Coastal flooding

Coastal flooding during Hurricane Lili in 2002 on Louisiana Highway 1

Coastal flooding normally occurs when dry and low-lying land is submerged by seawater.[1] The range of a coastal flooding is a result of the elevation of floodwater that penetrates the inland which is controlled by the topography of the coastal land exposed to flooding.[1][2] Flood damage modelling was limited to local, regional or national scales. However, with the presence of climate change and an increase in the population rates, flood events have intensified and called for a global interest in finding out different methods with both spatial and temporal dynamics.[3][4]

The seawater can flood the land via several different paths: direct flooding, overtopping of a barrier,[5] breaching of a barrier.

Coastal flooding is largely a natural event, however human influence on the coastal environment can exacerbate coastal flooding.[1][6][7][8] Extraction of water from groundwater reservoirs in the coastal zone can instigate subsidence of the land, thus increasing the risk of flooding.[6] Engineered protection structures along the coast such as sea walls alter the natural processes of the beach, often leading to erosion on adjacent stretches of the coast which also increases the risk of flooding.[1][8][9] Moreover, sea level rise and extreme weather caused by climate change will increase the intensity and amount of coastal flooding affecting hundreds of millions of people.[10]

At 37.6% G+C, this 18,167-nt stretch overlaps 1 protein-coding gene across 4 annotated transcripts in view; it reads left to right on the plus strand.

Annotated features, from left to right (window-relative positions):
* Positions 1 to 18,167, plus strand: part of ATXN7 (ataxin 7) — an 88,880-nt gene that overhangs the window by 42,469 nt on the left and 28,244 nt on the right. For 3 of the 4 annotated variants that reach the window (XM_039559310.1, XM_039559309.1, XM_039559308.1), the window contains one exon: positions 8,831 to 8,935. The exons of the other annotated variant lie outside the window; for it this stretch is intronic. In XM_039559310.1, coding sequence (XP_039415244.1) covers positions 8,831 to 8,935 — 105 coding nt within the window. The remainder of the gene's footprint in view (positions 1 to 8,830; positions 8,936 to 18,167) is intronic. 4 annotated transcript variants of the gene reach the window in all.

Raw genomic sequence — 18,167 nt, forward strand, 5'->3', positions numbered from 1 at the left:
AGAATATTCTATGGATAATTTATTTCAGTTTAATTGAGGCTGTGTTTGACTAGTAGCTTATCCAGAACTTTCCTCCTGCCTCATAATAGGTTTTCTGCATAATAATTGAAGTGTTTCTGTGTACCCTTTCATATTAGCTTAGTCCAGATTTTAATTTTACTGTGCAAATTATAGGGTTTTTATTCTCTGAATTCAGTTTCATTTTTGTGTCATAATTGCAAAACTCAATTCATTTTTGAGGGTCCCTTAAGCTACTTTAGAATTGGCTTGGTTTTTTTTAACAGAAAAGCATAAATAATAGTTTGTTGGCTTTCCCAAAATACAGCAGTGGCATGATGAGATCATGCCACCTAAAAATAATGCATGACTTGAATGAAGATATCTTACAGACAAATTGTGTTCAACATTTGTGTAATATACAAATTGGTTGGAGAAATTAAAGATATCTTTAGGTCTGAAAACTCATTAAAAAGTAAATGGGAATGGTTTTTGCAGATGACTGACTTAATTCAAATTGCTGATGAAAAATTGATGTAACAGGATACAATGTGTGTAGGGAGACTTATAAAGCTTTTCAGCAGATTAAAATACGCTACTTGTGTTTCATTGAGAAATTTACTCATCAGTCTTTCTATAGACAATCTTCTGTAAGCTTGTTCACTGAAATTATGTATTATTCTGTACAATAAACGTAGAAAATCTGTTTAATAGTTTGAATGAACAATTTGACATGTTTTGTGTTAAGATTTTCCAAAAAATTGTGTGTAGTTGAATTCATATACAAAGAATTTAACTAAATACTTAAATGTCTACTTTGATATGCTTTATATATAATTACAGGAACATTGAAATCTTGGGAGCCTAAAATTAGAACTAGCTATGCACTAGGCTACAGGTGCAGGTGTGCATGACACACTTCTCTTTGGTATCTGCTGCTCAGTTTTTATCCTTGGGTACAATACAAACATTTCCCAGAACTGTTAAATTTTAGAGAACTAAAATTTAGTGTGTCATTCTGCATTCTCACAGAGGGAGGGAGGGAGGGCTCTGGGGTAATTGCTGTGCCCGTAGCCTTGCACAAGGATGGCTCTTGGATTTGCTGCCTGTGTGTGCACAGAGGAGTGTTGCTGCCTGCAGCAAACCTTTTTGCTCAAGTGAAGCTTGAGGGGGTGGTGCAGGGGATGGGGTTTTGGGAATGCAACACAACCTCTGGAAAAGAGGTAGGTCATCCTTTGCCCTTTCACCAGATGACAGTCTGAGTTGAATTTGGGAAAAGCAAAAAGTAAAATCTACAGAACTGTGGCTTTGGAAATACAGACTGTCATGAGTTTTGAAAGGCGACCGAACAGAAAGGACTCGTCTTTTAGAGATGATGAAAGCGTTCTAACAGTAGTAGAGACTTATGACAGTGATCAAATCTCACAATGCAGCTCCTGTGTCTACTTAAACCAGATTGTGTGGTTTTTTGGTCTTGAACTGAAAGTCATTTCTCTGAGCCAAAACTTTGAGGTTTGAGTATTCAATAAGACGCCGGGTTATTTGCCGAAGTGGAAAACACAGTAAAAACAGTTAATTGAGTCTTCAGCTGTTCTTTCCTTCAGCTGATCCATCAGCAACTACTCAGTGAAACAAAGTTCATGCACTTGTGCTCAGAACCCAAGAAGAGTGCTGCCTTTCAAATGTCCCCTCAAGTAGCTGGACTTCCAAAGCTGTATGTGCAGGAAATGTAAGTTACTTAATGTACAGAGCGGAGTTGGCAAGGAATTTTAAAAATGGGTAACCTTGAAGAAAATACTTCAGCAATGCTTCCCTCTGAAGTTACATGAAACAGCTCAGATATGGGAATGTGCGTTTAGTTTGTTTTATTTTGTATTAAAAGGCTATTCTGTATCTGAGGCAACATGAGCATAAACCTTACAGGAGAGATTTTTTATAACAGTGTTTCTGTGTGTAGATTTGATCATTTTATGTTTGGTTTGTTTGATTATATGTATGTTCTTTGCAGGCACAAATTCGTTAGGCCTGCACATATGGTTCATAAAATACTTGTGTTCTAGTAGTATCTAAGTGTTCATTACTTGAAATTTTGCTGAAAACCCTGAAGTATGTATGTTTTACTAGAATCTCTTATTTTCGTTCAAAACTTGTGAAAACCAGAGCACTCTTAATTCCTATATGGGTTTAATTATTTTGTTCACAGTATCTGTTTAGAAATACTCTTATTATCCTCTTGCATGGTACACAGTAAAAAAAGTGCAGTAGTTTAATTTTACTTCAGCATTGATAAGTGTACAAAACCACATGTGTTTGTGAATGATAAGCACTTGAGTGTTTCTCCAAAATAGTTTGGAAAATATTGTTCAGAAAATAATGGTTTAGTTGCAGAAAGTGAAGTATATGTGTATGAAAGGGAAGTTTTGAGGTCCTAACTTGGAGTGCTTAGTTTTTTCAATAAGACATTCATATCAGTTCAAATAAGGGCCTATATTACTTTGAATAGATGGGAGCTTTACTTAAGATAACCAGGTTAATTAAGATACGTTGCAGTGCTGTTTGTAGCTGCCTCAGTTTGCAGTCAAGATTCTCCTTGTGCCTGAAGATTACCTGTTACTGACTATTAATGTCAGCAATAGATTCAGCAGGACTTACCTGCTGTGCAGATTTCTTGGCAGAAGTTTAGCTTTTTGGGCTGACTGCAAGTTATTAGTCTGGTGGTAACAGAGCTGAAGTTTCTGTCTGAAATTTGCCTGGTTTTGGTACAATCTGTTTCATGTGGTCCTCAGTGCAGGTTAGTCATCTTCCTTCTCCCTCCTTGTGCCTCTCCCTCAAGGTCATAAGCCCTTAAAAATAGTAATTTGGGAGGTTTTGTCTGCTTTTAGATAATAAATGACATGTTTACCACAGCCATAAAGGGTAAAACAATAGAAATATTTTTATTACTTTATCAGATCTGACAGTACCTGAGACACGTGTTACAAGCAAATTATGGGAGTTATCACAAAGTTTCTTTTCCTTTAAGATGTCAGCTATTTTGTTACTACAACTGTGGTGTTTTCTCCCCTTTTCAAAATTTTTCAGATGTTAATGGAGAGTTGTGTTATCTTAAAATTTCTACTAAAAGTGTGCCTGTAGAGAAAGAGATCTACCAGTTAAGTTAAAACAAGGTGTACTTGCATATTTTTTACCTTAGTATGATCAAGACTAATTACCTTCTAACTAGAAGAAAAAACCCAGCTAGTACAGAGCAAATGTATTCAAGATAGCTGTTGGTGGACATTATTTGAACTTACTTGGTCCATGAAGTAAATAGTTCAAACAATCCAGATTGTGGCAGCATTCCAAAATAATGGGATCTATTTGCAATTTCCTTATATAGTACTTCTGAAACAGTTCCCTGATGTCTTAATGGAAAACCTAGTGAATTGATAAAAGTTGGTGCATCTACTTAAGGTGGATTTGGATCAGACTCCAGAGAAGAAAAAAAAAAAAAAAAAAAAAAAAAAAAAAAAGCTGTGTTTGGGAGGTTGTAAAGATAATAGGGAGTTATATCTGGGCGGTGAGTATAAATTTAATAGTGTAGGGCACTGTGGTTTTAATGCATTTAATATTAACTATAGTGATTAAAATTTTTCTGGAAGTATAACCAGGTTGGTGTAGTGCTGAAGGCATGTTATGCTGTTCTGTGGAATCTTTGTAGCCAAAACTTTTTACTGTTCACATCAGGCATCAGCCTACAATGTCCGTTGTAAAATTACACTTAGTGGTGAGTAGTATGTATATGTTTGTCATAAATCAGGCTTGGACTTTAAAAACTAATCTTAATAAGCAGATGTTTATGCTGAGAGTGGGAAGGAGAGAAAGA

Types

The seawater can flood the land via several different paths:

  • Direct flooding — where the sea height exceeds the elevation of the land, often where waves have not built up a natural barrier such as a dune
  • Overtopping of a barrier — the barrier may be natural or human-engineered and overtopping occurs due to swelling conditions during storms or high tides often on open stretches of the coast.[5] The height of the waves exceeds the height of the barrier and water flows over the top of the barrier to flood the land behind it. Overtopping can result in high velocity flows that can erode significant amounts of the land surface which can undermine defense structures.[11]